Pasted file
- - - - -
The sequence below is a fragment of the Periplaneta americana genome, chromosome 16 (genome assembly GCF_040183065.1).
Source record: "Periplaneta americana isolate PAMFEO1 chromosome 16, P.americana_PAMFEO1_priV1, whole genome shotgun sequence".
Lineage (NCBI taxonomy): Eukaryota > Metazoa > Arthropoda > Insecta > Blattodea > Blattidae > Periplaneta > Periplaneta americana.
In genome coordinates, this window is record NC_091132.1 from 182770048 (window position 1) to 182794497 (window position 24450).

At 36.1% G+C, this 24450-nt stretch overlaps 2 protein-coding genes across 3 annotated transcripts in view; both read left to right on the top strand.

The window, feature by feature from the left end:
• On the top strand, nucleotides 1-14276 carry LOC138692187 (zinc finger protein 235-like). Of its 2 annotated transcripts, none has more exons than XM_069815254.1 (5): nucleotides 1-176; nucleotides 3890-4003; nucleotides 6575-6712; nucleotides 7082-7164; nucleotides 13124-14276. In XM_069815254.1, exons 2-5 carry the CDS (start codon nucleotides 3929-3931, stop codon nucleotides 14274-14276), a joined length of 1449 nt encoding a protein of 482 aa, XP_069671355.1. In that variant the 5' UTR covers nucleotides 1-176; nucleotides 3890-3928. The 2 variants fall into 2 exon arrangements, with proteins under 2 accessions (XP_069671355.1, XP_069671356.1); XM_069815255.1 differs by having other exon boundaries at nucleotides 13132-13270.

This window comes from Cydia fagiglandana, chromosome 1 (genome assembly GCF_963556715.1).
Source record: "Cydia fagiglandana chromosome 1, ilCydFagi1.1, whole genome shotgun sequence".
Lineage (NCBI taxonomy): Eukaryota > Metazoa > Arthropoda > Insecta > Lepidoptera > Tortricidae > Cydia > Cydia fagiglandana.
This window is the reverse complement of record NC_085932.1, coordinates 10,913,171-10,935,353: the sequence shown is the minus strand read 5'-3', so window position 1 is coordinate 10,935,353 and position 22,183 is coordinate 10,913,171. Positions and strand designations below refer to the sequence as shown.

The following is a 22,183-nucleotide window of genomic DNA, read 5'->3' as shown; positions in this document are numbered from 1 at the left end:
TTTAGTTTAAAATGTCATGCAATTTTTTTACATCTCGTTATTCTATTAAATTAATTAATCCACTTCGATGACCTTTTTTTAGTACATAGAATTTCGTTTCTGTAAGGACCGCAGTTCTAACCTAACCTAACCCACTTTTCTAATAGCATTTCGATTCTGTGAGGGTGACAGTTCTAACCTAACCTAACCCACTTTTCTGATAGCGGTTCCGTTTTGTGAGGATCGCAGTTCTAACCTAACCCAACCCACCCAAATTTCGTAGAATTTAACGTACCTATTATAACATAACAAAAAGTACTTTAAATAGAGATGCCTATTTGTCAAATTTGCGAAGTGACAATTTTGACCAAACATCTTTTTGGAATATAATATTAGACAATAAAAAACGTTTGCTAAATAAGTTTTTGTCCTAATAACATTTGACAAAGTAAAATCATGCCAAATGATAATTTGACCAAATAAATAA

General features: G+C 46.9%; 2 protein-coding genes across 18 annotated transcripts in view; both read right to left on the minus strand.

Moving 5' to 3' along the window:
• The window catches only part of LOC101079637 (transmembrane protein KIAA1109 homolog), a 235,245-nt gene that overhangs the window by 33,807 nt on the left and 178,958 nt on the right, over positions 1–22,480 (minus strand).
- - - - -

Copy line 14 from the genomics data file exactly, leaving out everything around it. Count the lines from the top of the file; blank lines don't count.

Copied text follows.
General features: G+C 46.9%; 2 protein-coding genes across 18 annotated transcripts in view; both read right to left on the minus strand.